Our wildlife rehabilitation centre is getting busier every year. Last year, we admitted 3,128 sick, injured and orphaned wild animals, and we expect just as many in the coming season.
Why do wild animals need help?
Most of the animals that arrive at Wild ARC (around 80 per cent) need help because of human activity. This is because we have created a situation that either harmed the animal or caused it to become orphaned. The most common reasons we admit wildlife include:
- Collisions with vehicles
- Capture by free-roaming outdoor cats or off-leash dogs
- Collisions with windows or buildings
How many animals does Wild ARC treat?
During our first full year of operation we admitted just over 1,500 wild patients. Last year, we treated 3,128 animals. Our numbers are increasing because more people know we are here to help, but also because we continue to expand our urban areas. With more people and less undisturbed wildlife habitat, human-wildlife interactions are increasingly common.
Have you ever wondered why wildlife rehabilitators call the summer months the ‘busy season’? We admit wild animals all year long, but during the spring and summer our patient numbers increase a lot. This is because most wild species are having babies during this time, making both parents and young more vulnerable.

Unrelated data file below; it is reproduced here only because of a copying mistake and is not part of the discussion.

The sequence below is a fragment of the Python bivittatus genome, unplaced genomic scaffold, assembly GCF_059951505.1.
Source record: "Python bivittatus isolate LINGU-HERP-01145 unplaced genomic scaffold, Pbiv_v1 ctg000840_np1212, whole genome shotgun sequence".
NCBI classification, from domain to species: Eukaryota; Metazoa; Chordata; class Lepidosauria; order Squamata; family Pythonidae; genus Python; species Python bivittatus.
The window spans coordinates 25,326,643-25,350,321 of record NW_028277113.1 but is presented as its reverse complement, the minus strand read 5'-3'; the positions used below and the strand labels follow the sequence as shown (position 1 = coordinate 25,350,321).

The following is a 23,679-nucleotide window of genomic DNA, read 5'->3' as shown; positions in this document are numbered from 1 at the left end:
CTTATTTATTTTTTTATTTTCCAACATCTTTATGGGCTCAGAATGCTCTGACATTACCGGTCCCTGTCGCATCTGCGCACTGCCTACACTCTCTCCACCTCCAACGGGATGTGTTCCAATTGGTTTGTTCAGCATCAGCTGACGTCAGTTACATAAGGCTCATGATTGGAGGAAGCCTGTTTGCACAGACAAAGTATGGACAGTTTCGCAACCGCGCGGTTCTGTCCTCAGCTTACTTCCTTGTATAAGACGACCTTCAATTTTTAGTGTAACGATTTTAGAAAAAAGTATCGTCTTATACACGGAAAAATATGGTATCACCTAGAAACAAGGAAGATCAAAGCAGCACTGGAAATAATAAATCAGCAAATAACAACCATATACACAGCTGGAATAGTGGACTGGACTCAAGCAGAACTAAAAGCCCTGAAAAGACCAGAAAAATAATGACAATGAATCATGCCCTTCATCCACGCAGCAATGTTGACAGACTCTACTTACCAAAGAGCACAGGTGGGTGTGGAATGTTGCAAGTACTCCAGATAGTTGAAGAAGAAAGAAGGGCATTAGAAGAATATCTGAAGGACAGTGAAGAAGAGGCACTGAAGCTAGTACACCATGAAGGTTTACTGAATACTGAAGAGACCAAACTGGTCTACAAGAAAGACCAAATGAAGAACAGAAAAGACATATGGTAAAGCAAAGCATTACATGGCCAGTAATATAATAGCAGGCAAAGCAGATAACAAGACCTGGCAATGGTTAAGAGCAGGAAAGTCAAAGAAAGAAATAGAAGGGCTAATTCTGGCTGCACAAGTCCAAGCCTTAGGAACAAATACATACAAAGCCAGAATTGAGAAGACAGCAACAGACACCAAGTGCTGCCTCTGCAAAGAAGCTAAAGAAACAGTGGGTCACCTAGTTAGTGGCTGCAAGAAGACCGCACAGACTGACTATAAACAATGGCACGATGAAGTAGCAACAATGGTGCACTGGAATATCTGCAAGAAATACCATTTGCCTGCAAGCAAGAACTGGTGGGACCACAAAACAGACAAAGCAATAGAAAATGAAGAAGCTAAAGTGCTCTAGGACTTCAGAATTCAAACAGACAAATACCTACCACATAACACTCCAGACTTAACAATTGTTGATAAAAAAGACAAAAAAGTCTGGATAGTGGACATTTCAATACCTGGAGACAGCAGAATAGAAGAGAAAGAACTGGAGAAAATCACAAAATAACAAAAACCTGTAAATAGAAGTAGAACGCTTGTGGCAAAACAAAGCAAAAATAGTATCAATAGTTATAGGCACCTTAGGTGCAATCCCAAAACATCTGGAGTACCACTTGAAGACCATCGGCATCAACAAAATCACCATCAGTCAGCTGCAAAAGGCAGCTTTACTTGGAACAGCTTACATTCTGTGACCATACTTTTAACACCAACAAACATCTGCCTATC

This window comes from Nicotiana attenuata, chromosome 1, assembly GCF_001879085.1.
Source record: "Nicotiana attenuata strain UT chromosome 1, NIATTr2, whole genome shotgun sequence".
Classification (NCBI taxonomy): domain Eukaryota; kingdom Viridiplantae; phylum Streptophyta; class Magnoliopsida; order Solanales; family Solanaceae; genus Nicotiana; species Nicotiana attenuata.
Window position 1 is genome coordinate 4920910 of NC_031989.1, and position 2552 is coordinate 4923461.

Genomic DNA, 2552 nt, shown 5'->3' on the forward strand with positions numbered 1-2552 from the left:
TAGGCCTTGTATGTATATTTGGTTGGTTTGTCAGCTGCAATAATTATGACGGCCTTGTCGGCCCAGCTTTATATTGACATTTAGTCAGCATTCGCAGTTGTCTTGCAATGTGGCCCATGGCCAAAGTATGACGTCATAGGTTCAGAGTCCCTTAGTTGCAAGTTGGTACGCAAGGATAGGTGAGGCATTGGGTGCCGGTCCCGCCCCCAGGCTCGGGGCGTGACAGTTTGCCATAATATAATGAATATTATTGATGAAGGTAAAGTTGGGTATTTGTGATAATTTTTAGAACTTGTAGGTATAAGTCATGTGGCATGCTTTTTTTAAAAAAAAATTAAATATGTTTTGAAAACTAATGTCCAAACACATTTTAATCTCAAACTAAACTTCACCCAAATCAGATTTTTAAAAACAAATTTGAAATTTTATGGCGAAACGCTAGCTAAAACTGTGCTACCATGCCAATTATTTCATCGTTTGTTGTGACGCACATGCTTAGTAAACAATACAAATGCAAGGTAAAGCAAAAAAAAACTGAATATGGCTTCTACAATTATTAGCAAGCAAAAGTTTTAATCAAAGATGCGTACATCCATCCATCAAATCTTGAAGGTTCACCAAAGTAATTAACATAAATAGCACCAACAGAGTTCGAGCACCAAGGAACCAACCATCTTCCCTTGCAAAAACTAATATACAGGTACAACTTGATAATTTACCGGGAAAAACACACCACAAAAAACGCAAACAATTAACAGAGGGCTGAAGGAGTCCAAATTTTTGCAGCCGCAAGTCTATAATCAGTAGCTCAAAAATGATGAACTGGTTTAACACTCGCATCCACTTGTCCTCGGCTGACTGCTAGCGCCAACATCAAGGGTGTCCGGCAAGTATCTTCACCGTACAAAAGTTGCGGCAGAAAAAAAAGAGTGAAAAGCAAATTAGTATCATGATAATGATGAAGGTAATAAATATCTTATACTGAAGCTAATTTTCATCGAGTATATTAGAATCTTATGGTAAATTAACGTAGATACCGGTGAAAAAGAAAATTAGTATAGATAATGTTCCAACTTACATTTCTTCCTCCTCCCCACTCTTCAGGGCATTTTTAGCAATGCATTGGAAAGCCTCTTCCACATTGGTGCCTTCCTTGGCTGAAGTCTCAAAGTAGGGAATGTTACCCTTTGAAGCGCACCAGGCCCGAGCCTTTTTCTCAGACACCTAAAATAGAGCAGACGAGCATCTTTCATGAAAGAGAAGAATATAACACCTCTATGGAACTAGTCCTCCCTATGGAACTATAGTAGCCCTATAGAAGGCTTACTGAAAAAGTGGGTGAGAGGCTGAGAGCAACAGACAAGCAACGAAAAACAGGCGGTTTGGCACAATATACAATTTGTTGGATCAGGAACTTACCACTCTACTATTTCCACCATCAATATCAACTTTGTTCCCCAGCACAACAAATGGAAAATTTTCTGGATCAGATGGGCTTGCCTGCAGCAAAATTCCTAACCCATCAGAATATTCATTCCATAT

What kind of wildlife does Wild ARC admit?
We rehabilitate a wide variety of bird and mammal species, as well as a few reptiles and amphibians. Because we are on Vancouver Island, the ocean creates a traveling barrier. There are fewer mammal species here than on the mainland. Since 1997, we have treated 148 bird species, 25 mammal species, and eight reptile and amphibian species. In an average year, 70 per cent of our patients are birds, and the remaining 30 per cent are mammals. We only occasionally admit amphibians or reptiles.
For a full list of species treated at Wild ARC, see our Wild ARC Patients By Species (PDF).